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Tuesday, April 24, 2012

Engineering, Other Issues Discussed

UPDATE Bradford Sanitary Authority will receive a PENNVEST $15,598,357 loan and a $3,146,643 grant to upgrade and expand its sewage treatment plant in order to eliminate wet weather overloading of the plant and discharges of partially treated sewage into Tunungwant Creek.



By ANNE HOLLIDAY
WESB/WBRR News Director


The Bradford Sanitary Authority and Bradford City Council can agree on one thing: Whatever is going to be done about upgrading the wastewater treatment plant has to be done as soon as possible.

The two groups held a work session Tuesday to discuss plans for the plant. Bradford Township supervisor Gayle Bauer and Foster Township supervisor John Sullivan also attended.

At issue is the best way to upgrade the plant, at the lowest cost. Another issue is which engineering firm would be best for the job. Buchart Horn first brought up the new BioMag technology for the plant, which would save money. Gannett Fleming has been the Sanitary Authority’s engineer for years. Buchart Horn has worked on a BioMag system before, while Gannett Fleming has not. But Jack Rae, a Bradford native and engineer with Gannett Fleming, says his company has worked with other cutting-edge technologies and he believes they would have no problem with BioMag. Sanitary Authority members seem adamant in their support of Gannett Fleming, while some council members seem to believe going with Buchart Horn would be the best bet.

Mayor Tom Riel wanted to clear up a rumor that’s been spreading about his support of Buchart Horn. He said he’s heard people saying he’s supporting them because he’s been offered a job with the company.

“That’s total and complete bull----,” Riel said. “Anybody that’s heard that story has heard it from the lips of a liar.”

He said nothing could be further from the truth and the story is despicable.

Sanitary Authority Chairman Dan Hartle said he was asked about the rumor by a member of the media (who was not at Tuesday’s work session), and said he was surprised to hear that because there was nothing to it to his knowledge.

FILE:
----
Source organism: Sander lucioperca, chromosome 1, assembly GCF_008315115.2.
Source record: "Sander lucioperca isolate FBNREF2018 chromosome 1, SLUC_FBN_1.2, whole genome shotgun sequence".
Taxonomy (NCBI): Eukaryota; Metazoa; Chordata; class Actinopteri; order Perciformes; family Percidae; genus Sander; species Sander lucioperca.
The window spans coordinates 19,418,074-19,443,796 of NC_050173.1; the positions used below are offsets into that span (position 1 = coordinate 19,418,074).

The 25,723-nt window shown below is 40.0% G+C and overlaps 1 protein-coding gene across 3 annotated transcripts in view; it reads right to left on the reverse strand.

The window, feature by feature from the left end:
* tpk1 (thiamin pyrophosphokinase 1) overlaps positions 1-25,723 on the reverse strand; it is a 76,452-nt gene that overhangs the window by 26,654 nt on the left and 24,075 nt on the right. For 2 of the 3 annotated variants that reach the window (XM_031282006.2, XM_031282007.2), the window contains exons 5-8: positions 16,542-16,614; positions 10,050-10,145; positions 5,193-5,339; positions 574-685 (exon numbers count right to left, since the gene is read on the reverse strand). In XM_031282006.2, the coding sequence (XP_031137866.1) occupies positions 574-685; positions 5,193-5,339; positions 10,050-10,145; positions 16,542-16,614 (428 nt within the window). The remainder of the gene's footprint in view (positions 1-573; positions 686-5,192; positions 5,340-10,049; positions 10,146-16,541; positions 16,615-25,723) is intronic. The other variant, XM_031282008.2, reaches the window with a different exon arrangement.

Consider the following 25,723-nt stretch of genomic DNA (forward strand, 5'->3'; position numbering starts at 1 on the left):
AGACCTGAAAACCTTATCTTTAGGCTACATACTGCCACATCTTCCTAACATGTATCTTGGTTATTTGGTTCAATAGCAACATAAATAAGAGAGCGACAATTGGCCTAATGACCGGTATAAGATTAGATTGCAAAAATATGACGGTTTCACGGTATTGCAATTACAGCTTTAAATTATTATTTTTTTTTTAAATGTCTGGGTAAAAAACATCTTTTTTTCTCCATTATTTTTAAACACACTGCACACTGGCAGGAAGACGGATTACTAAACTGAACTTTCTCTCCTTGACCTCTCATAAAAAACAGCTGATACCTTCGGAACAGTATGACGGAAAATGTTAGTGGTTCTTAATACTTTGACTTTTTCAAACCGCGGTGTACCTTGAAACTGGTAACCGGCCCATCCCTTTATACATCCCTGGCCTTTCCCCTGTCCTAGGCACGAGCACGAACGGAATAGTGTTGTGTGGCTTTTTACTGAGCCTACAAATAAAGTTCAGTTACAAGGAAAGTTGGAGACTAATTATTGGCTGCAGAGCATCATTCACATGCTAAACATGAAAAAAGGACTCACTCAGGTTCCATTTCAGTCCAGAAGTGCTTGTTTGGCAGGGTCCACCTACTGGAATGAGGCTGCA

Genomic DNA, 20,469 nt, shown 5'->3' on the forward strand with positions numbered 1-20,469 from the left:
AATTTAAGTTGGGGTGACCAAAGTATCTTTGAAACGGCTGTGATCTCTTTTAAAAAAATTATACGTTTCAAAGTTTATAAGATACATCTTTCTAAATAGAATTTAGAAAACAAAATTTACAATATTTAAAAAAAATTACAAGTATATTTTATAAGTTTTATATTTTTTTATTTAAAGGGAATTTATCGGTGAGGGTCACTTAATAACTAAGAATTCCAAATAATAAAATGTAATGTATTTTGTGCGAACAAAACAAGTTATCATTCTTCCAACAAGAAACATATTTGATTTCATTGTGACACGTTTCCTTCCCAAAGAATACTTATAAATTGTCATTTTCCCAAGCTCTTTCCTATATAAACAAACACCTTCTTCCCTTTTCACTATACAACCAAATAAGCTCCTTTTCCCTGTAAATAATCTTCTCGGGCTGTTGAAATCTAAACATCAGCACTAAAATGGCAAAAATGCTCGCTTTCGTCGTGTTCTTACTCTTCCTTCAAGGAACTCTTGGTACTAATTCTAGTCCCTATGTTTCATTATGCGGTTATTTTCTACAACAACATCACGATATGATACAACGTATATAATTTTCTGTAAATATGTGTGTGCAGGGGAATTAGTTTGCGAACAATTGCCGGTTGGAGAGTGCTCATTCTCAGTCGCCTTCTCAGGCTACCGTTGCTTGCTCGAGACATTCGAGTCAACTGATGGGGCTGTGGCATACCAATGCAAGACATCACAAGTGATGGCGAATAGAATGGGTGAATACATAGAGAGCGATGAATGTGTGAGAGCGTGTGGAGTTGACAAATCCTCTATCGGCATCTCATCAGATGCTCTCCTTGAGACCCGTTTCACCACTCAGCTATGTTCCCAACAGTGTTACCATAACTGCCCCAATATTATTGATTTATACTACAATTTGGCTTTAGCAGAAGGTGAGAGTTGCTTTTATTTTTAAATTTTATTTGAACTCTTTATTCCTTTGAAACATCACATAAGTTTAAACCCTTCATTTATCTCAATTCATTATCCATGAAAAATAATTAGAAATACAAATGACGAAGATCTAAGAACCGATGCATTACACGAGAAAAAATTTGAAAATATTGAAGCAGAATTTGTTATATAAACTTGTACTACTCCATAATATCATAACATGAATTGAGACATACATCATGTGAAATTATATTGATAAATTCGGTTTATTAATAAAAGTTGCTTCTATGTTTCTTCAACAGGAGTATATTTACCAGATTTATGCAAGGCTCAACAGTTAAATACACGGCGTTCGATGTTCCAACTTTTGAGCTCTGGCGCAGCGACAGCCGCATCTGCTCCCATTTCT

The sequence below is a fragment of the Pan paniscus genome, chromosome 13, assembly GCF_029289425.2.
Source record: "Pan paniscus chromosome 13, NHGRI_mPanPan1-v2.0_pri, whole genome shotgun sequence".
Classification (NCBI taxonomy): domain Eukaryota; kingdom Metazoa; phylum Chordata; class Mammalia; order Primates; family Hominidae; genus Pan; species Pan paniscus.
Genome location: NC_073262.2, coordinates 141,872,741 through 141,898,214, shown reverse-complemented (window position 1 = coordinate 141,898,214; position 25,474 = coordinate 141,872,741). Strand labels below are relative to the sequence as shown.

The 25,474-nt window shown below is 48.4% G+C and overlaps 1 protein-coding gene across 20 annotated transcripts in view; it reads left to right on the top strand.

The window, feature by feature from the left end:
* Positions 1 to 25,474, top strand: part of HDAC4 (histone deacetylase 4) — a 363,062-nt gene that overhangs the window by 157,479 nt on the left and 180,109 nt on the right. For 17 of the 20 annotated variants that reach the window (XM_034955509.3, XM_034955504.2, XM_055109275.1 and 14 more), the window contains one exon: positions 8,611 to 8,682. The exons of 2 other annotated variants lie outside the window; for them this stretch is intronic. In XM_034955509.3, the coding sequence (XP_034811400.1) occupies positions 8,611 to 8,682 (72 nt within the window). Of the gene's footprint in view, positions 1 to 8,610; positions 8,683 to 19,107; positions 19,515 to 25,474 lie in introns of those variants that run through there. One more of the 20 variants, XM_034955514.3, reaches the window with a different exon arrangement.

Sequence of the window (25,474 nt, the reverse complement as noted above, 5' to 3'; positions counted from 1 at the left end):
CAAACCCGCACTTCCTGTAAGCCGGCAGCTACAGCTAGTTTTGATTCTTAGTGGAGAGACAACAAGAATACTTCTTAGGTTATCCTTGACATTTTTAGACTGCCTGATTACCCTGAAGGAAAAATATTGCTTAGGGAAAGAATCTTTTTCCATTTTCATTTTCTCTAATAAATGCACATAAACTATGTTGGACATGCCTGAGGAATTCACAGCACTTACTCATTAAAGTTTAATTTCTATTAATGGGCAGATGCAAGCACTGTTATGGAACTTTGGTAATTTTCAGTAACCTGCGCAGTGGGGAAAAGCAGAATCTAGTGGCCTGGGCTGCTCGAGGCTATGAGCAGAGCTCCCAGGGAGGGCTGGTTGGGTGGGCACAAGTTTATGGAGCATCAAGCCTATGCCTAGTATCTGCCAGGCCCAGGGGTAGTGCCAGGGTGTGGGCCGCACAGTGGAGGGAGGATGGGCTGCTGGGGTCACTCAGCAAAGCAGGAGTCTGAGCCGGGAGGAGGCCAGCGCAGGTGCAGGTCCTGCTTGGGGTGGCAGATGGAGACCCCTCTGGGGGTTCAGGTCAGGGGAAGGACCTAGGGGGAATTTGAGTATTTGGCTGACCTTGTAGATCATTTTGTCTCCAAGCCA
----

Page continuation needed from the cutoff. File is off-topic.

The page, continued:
At any rate, Councilman Fred Proper said a decision needs to be made soon.

“We need to clear up any kind of engineering concerns we have rather quickly,” he said. “Everyone needs to feel confident with the engineers going into this project.”

Councilman Jim Evans added, “We don’t have money to play with … or much time either. We have to know that what we’re going to do is going to work.”

“This can’t be an experiment. … We can’t be playing around with this. It has to be a sure thing,” Evans said.

Besides engineering, the other issues are the headworks, plant capacity expansion and inflow & infiltration. Hartle said the best way to deal with all the issues would be to form a regional authority with the municipalities served by the system.

Riel agreed, but said while the concept is good the municipalities “need to come up with a formula that’s fair” for everyone.

Time is not their side to work out all the issues, however. The deadline to be in compliance with the Act 537 Plan is December 31, 2013.

Hartle said DEP would possibly grant them an extension for work on the plant if they go with the BioMag option. But, he said, if they ask DEP for an extension to continue working on I&I removal “they’re going to laugh. We’ve been saying that since 1998.”

Hartle added that DEP has “no desire to shove something down our throats that’s going to cost us more money than necessary.”

The Sanitary Authority expects to learn Wednesday if they will get a PENNVEST loan, and how much it will be.


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